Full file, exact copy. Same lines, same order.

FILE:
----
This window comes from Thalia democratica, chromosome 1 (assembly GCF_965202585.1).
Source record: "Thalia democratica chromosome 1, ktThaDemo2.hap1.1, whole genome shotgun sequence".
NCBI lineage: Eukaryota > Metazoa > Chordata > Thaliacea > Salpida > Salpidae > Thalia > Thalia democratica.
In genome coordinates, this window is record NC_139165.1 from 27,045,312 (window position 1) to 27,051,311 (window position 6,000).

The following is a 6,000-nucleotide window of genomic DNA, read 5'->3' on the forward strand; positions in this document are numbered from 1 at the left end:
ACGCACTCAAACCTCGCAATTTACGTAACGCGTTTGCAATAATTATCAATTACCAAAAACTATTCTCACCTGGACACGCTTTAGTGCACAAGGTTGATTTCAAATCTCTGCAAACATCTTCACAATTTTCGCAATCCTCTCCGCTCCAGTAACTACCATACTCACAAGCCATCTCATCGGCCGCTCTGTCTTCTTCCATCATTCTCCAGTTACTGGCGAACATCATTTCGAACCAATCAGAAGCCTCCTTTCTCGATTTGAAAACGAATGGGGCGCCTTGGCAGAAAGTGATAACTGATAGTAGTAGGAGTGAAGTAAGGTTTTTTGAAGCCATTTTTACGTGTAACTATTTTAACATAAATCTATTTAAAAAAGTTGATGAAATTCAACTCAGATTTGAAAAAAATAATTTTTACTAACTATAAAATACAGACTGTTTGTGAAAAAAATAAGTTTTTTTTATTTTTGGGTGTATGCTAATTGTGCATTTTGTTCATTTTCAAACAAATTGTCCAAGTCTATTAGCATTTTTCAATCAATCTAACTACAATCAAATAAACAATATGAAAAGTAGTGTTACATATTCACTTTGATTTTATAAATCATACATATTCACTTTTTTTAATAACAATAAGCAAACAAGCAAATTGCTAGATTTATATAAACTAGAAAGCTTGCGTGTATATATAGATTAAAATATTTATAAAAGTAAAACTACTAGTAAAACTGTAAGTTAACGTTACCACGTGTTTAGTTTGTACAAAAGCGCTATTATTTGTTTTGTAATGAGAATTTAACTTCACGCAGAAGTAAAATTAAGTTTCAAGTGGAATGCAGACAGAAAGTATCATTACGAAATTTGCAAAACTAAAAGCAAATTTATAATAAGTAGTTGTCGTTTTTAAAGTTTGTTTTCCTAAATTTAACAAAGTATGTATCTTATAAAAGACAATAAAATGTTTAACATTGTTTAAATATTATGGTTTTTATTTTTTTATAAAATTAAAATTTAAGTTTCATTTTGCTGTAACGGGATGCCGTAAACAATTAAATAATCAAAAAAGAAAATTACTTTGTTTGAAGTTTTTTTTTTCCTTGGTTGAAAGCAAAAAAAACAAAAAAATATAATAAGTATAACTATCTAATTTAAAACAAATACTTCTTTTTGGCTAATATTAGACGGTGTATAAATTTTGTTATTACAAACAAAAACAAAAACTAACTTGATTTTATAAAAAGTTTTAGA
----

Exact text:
This window comes from Thalia democratica, chromosome 1 (assembly GCF_965202585.1).
Source record: "Thalia democratica chromosome 1, ktThaDemo2.hap1.1, whole genome shotgun sequence".
NCBI lineage: Eukaryota > Metazoa > Chordata > Thaliacea > Salpida > Salpidae > Thalia > Thalia democratica.
In genome coordinates, this window is record NC_139165.1 from 27,045,312 (window position 1) to 27,051,311 (window position 6,000).

The following is a 6,000-nucleotide window of genomic DNA, read 5'->3' on the forward strand; positions in this document are numbered from 1 at the left end:
ACGCACTCAAACCTCGCAATTTACGTAACGCGTTTGCAATAATTATCAATTACCAAAAACTATTCTCACCTGGACACGCTTTAGTGCACAAGGTTGATTTCAAATCTCTGCAAACATCTTCACAATTTTCGCAATCCTCTCCGCTCCAGTAACTACCATACTCACAAGCCATCTCATCGGCCGCTCTGTCTTCTTCCATCATTCTCCAGTTACTGGCGAACATCATTTCGAACCAATCAGAAGCCTCCTTTCTCGATTTGAAAACGAATGGGGCGCCTTGGCAGAAAGTGATAACTGATAGTAGTAGGAGTGAAGTAAGGTTTTTTGAAGCCATTTTTACGTGTAACTATTTTAACATAAATCTATTTAAAAAAGTTGATGAAATTCAACTCAGATTTGAAAAAAATAATTTTTACTAACTATAAAATACAGACTGTTTGTGAAAAAAATAAGTTTTTTTTATTTTTGGGTGTATGCTAATTGTGCATTTTGTTCATTTTCAAACAAATTGTCCAAGTCTATTAGCATTTTTCAATCAATCTAACTACAATCAAATAAACAATATGAAAAGTAGTGTTACATATTCACTTTGATTTTATAAATCATACATATTCACTTTTTTTAATAACAATAAGCAAACAAGCAAATTGCTAGATTTATATAAACTAGAAAGCTTGCGTGTATATATAGATTAAAATATTTATAAAAGTAAAACTACTAGTAAAACTGTAAGTTAACGTTACCACGTGTTTAGTTTGTACAAAAGCGCTATTATTTGTTTTGTAATGAGAATTTAACTTCACGCAGAAGTAAAATTAAGTTTCAAGTGGAATGCAGACAGAAAGTATCATTACGAAATTTGCAAAACTAAAAGCAAATTTATAATAAGTAGTTGTCGTTTTTAAAGTTTGTTTTCCTAAATTTAACAAAGTATGTATCTTATAAAAGACAATAAAATGTTTAACATTGTTTAAATATTATGGTTTTTATTTTTTTATAAAATTAAAATTTAAGTTTCATTTTGCTGTAACGGGATGCCGTAAACAATTAAATAATCAAAAAAGAAAATTACTTTGTTTGAAGTTTTTTTTTTCCTTGGTTGAAAGCAAAAAAAACAAAAAAATATAATAAGTATAACTATCTAATTTAAAACAAATACTTCTTTTTGGCTAATATTAGACGGTGTATAAATTTTGTTATTACAAACAAAAACAAAAACTAACTTGATTTTATAAAAAGTTTTAGA